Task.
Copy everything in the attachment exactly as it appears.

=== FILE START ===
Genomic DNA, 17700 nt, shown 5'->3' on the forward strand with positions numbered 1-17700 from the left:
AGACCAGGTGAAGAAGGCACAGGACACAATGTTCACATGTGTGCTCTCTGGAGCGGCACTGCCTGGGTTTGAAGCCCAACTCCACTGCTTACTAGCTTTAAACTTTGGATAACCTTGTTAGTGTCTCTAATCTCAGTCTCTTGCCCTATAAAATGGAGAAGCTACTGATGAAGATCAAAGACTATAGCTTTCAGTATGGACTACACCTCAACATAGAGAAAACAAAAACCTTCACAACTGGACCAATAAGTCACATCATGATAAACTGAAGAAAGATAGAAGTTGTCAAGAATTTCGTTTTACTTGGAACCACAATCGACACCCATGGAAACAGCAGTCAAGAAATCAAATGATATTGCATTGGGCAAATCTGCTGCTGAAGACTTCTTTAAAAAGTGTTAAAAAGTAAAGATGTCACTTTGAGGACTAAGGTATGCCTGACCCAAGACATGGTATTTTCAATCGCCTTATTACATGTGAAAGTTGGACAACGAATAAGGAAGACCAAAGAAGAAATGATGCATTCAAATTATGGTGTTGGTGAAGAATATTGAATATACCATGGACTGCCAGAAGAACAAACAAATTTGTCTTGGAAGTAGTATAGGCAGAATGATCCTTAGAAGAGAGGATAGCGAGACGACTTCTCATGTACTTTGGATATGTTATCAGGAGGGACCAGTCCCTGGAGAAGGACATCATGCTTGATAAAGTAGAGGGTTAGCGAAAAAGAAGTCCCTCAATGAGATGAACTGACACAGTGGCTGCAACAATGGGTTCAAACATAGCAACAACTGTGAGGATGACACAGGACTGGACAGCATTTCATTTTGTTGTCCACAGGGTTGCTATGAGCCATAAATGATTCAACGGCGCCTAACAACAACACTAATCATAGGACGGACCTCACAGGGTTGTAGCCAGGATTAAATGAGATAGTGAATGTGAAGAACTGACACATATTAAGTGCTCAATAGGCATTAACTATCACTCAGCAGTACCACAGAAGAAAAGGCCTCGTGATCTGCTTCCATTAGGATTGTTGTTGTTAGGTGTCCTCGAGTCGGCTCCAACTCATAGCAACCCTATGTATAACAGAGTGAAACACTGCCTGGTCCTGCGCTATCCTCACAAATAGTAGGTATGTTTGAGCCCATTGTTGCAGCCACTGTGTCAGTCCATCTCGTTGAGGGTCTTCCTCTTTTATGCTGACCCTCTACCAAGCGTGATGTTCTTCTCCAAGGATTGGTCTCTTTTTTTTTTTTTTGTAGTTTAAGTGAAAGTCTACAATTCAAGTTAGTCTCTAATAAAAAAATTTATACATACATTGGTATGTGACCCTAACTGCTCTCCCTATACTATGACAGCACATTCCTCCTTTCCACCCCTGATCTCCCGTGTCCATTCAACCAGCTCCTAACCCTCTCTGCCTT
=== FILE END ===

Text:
Genomic DNA, 17700 nt, shown 5'->3' on the forward strand with positions numbered 1-17700 from the left:
AGACCAGGTGAAGAAGGCACAGGACACAATGTTCACATGTGTGCTCTCTGGAGCGGCACTGCCTGGGTTTGAAGCCCAACTCCACTGCTTACTAGCTTTAAACTTTGGATAACCTTGTTAGTGTCTCTAATCTCAGTCTCTTGCCCTATAAAATGGAGAAGCTACTGATGAAGATCAAAGACTATAGCTTTCAGTATGGACTACACCTCAACATAGAGAAAACAAAAACCTTCACAACTGGACCAATAAGTCACATCATGATAAACTGAAGAAAGATAGAAGTTGTCAAGAATTTCGTTTTACTTGGAACCACAATCGACACCCATGGAAACAGCAGTCAAGAAATCAAATGATATTGCATTGGGCAAATCTGCTGCTGAAGACTTCTTTAAAAAGTGTTAAAAAGTAAAGATGTCACTTTGAGGACTAAGGTATGCCTGACCCAAGACATGGTATTTTCAATCGCCTTATTACATGTGAAAGTTGGACAACGAATAAGGAAGACCAAAGAAGAAATGATGCATTCAAATTATGGTGTTGGTGAAGAATATTGAATATACCATGGACTGCCAGAAGAACAAACAAATTTGTCTTGGAAGTAGTATAGGCAGAATGATCCTTAGAAGAGAGGATAGCGAGACGACTTCTCATGTACTTTGGATATGTTATCAGGAGGGACCAGTCCCTGGAGAAGGACATCATGCTTGATAAAGTAGAGGGTTAGCGAAAAAGAAGTCCCTCAATGAGATGAACTGACACAGTGGCTGCAACAATGGGTTCAAACATAGCAACAACTGTGAGGATGACACAGGACTGGACAGCATTTCATTTTGTTGTCCACAGGGTTGCTATGAGCCATAAATGATTCAACGGCGCCTAACAACAACACTAATCATAGGACGGACCTCACAGGGTTGTAGCCAGGATTAAATGAGATAGTGAATGTGAAGAACTGACACATATTAAGTGCTCAATAGGCATTAACTATCACTCAGCAGTACCACAGAAGAAAAGGCCTCGTGATCTGCTTCCATTAGGATTGTTGTTGTTAGGTGTCCTCGAGTCGGCTCCAACTCATAGCAACCCTATGTATAACAGAGTGAAACACTGCCTGGTCCTGCGCTATCCTCACAAATAGTAGGTATGTTTGAGCCCATTGTTGCAGCCACTGTGTCAGTCCATCTCGTTGAGGGTCTTCCTCTTTTATGCTGACCCTCTACCAAGCGTGATGTTCTTCTCCAAGGATTGGTCTCTTTTTTTTTTTTTTGTAGTTTAAGTGAAAGTCTACAATTCAAGTTAGTCTCTAATAAAAAAATTTATACATACATTGGTATGTGACCCTAACTGCTCTCCCTATACTATGACAGCACATTCCTCCTTTCCACCCCTGATCTCCCGTGTCCATTCAACCAGCTCCTAACCCTCTCTGCCTT